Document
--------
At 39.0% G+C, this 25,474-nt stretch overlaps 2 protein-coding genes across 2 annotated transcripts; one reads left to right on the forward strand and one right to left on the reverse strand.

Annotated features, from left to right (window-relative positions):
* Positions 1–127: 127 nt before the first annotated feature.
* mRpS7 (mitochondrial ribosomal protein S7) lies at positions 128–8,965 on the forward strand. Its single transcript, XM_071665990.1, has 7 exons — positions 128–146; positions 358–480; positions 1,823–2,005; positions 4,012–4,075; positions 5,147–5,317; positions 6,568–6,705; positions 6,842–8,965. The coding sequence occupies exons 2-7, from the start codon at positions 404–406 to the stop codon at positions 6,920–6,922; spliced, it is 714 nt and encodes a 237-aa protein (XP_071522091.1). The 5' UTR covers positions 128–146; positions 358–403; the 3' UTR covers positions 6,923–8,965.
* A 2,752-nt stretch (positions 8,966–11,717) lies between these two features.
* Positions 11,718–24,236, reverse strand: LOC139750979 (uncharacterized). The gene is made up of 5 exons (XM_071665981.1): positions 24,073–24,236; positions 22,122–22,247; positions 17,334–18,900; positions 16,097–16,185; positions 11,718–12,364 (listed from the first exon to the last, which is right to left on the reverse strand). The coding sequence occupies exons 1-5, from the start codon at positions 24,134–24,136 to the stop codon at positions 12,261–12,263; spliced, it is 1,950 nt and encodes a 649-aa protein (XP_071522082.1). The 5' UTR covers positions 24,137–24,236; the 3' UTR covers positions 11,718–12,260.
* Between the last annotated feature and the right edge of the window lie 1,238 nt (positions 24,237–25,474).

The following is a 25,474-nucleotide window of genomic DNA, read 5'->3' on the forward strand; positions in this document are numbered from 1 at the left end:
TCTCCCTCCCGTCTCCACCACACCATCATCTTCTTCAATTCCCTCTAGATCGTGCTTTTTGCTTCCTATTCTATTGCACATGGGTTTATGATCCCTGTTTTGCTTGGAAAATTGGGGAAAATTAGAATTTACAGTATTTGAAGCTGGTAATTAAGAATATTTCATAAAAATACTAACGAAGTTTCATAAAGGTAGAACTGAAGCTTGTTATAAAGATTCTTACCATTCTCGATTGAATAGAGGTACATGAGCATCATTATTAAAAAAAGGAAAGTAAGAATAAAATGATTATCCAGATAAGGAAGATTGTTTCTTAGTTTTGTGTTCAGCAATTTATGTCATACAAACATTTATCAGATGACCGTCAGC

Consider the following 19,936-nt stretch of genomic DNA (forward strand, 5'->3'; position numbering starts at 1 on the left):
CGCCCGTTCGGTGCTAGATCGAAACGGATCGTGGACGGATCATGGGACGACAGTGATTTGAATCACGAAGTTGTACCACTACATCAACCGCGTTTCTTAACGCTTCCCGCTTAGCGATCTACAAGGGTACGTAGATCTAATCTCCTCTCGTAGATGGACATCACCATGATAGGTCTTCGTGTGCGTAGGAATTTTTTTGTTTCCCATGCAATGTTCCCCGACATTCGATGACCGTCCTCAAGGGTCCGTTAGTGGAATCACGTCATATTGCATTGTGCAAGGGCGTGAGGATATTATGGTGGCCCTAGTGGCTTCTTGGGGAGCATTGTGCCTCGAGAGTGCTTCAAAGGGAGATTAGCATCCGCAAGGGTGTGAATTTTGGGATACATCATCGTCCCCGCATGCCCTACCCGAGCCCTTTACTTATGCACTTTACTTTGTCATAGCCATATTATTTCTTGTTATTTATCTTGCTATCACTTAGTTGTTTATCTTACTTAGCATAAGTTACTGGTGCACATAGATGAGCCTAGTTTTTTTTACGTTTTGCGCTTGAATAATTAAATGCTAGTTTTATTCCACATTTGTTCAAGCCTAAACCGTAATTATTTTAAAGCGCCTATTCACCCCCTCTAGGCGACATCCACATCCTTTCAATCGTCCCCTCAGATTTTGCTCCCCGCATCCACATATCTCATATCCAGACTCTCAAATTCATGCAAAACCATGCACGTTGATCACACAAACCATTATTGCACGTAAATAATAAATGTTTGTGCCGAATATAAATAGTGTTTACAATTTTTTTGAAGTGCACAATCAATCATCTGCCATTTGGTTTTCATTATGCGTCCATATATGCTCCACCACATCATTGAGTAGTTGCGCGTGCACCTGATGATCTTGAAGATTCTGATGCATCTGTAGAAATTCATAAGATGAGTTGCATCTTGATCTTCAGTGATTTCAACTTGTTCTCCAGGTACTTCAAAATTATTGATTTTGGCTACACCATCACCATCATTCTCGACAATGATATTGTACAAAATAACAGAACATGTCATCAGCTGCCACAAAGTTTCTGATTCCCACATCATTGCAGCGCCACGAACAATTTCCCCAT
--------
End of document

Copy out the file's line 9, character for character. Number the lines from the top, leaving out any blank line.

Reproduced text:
TCTCCCTCCCGTCTCCACCACACCATCATCTTCTTCAATTCCCTCTAGATCGTGCTTTTTGCTTCCTATTCTATTGCACATGGGTTTATGATCCCTGTTTTGCTTGGAAAATTGGGGAAAATTAGAATTTACAGTATTTGAAGCTGGTAATTAAGAATATTTCATAAAAATACTAACGAAGTTTCATAAAGGTAGAACTGAAGCTTGTTATAAAGATTCTTACCATTCTCGATTGAATAGAGGTACATGAGCATCATTATTAAAAAAAGGAAAGTAAGAATAAAATGATTATCCAGATAAGGAAGATTGTTTCTTAGTTTTGTGTTCAGCAATTTATGTCATACAAACATTTATCAGATGACCGTCAGC